To reveal the physical mechanism behind the outstanding light-trapping performance by the front-opening crescent design, we examine the cross-sectional electric field distribution at several representative wavelengths corresponding to the absorption peaks in Fig. 1b, c. We first focus on the TE cases shown in Fig. 2((a1), (b1), (c1)) for circular, rear-crescent, and front-crescent systems, respectively. For circular NWs, a standard whispering-gallery leaky mode is excited. Modifying the NW cross section into the rear-opening crescent, the resonant characteristics are affected significantly to show stronger peaks but with less number of hot spots (i.e., lower response order), leading to a slightly lower Q abs as indicated in Fig. 1b. Nevertheless, the front-opening crescent modulation to the NW cross-section leads to substantially enhanced absorption performance in both the increased number of field hot spots as well as the increased field intensity. The physical reason lies in that the continuously varying crescent tips allows a nearly perfect impedance match between air and the cell, greatly suppressing the reflection and strengthening the optical antenna effect. Therefore, the high performance of the front-opening crescent a-Si:H NW is from both the impedance match as well as the strengthened cavity resonance. However, under TM incidence, the situation changes significantly. This is because the TM illumination has the electric field along the radial direction, along which the NW cavity is too small to support sufficient cavity resonances. Therefore, we could not see the distinct patterns in Fig. 2((a2), (b2), (c2)). In this case, the impedance match plays an important role in coupling the incident light into the NW cavity; therefore, the front-opening crescent configuration has the born benefit in enhancing the absorption performance of SNSCs as displayed in Fig. 2c2.

Fig. 2
figure 2

Electric field patterns. Normalized electric field patterns corresponding to the peak wavelengths in Fig. 1b and c for circular (a 1 )/(a 2 ), rear-opening crescent (b 1 )/(b 2 ), and front-opening crescent (c 1 )/(c 2 ) designs under TE/TM incidence

Figure 3 plots J ph versus δ (incident angle) for the optimized crescent NWs with D = 200 nm under TE, TM, and unpolarized incidences, respectively, where the circular system is taken to be the reference. Compared to the angle-independent circular system with J ph = 14.38 mA/cm2, performance is monotonously decreased in front-opening crescent a-Si:H SNSCs with increasing δ from 0° to 180° under TM incidence. Under TE incidence, performance is slightly recovered under backward incidence, but the J ph value is far lower than that with normal incidence. An overall effect for the unpolarized incidence is with increasing δ, the system optical response is gradually degraded; however, the front-opening crescent design can always outperform the circular system as long as δ < 90°, which is the case for the most PV systems. Therefore, high optical performance can be sustained under a very wide range of the incident angle by employing the front-opening crescent cross-sectional design for SNSCs.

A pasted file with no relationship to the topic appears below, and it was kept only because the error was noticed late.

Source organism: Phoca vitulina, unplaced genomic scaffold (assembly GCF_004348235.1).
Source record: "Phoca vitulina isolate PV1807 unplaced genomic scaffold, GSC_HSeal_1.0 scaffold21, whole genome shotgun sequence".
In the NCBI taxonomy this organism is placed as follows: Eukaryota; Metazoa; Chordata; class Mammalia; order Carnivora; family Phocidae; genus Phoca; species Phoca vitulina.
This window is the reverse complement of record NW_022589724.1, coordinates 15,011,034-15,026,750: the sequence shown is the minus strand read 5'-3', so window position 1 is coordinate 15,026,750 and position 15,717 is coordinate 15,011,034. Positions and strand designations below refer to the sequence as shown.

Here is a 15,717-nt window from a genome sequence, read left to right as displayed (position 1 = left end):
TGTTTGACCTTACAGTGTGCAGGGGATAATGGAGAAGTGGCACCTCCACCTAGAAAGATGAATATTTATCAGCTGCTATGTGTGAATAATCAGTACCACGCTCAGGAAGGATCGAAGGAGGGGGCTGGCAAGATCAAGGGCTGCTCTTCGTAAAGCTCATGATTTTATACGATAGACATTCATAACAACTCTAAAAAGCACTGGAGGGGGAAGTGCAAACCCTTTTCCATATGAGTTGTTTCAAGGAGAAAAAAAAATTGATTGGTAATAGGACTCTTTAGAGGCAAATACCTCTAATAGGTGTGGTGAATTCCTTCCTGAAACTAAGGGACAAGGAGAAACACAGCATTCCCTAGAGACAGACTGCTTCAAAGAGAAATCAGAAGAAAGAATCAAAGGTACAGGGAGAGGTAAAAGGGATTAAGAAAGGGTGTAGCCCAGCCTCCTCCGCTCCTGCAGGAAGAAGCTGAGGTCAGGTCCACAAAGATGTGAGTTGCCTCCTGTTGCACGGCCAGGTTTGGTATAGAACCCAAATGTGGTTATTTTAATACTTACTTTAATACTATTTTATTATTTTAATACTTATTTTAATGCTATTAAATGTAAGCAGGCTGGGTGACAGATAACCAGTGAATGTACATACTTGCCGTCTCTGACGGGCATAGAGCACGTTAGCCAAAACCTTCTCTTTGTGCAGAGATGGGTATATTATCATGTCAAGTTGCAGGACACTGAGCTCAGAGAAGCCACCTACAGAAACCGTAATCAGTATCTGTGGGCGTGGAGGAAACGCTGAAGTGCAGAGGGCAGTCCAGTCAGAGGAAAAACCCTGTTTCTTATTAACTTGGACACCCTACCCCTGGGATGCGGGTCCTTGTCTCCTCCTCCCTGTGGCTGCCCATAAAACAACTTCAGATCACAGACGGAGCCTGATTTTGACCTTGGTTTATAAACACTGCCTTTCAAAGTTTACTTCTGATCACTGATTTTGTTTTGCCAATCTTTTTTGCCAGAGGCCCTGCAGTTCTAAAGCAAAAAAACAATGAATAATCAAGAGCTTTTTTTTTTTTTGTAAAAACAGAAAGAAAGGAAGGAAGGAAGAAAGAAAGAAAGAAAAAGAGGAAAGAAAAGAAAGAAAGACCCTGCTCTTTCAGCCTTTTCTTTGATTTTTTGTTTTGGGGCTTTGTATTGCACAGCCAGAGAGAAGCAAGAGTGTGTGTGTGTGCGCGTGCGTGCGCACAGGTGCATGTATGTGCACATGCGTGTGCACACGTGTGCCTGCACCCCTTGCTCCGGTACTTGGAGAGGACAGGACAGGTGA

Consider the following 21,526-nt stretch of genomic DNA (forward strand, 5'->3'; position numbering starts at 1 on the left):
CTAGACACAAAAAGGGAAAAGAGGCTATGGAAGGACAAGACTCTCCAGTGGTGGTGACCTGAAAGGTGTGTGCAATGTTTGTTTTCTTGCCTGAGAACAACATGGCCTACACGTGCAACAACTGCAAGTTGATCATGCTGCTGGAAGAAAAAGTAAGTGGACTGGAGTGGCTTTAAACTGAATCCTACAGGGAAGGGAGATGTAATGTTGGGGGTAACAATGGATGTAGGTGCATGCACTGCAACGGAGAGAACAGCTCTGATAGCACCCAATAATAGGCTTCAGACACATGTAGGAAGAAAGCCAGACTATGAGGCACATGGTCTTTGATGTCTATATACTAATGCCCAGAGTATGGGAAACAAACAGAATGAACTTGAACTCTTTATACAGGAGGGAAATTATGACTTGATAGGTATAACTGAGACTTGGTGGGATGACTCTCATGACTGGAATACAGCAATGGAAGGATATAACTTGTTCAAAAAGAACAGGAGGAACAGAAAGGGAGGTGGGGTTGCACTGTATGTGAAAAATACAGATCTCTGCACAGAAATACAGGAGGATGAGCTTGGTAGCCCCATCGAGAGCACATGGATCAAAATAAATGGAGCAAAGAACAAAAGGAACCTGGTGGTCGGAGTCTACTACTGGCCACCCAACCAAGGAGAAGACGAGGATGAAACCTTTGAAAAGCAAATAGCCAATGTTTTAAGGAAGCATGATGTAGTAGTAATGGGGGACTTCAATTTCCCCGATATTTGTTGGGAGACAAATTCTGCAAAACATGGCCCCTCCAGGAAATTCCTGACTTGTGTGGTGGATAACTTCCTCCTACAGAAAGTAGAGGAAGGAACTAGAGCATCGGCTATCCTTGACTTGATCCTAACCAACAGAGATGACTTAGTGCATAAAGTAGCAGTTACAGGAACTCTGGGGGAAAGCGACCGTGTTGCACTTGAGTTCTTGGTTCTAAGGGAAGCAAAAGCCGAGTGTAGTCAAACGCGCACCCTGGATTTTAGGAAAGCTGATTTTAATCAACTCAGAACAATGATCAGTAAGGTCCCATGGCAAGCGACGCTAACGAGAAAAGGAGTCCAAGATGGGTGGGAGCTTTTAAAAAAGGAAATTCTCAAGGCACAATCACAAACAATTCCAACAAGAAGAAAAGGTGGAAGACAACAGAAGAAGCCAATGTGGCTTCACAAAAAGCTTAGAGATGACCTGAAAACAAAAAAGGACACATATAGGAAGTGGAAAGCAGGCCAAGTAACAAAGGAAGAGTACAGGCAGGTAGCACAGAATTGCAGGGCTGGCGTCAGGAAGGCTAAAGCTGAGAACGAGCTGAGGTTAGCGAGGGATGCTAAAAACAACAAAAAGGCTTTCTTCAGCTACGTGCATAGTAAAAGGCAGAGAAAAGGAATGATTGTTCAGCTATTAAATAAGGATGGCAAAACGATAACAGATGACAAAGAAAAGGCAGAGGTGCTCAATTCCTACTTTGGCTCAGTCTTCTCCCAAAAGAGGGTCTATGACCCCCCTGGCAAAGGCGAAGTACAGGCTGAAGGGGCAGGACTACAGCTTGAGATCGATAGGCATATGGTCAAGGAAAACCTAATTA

Fig. 3
figure 3

Photocurrent densities. Photocurrent density (J ph) versus incident angle (δ) for the circular and optimized front-opening crescent designs. The insets are the schematic diagrams under various cell configurations

We now examine the tunability of the front-opening crescent a-Si:H SNSCs. Figure 4a, b displays the dispersion characteristics under TE and TM incidences, respectively. In these calculations, t/D = 0.6 and θ = 25° are used to guarantee a constant geometrical morphology. With increasing D, it is observed that (1) more high-order optical cavity modes are excited, with the lower-order modes being degenerated/disappearred (the electric field patterns for the resonant modes marked in the figures are displayed on the right side, i.e., patterns A–D and I–IV); (2) the resonant wavelengths are red-shifted distinctly; (3) absorption band is increased but the peaked absorption is decreased; and (4) the strong absorption appears when D is relatively small, i.e., the lower-order modes contribute high absorption. Therefore, the strong sensitivity of the absorption performance on the NW size facilitates the control and optimization of the optical response. Figure 4c displays the optimized J ph versus D for circular and crescent SNSCs under the unpolarized incidence. It is seen that with D <100 nm, the circular cell is relatively more capable in light-trapping than the crescent one; however, with increasing D, the front-opening crescent system shows a much higher J ph, especially when 150 nm < D < 250 nm.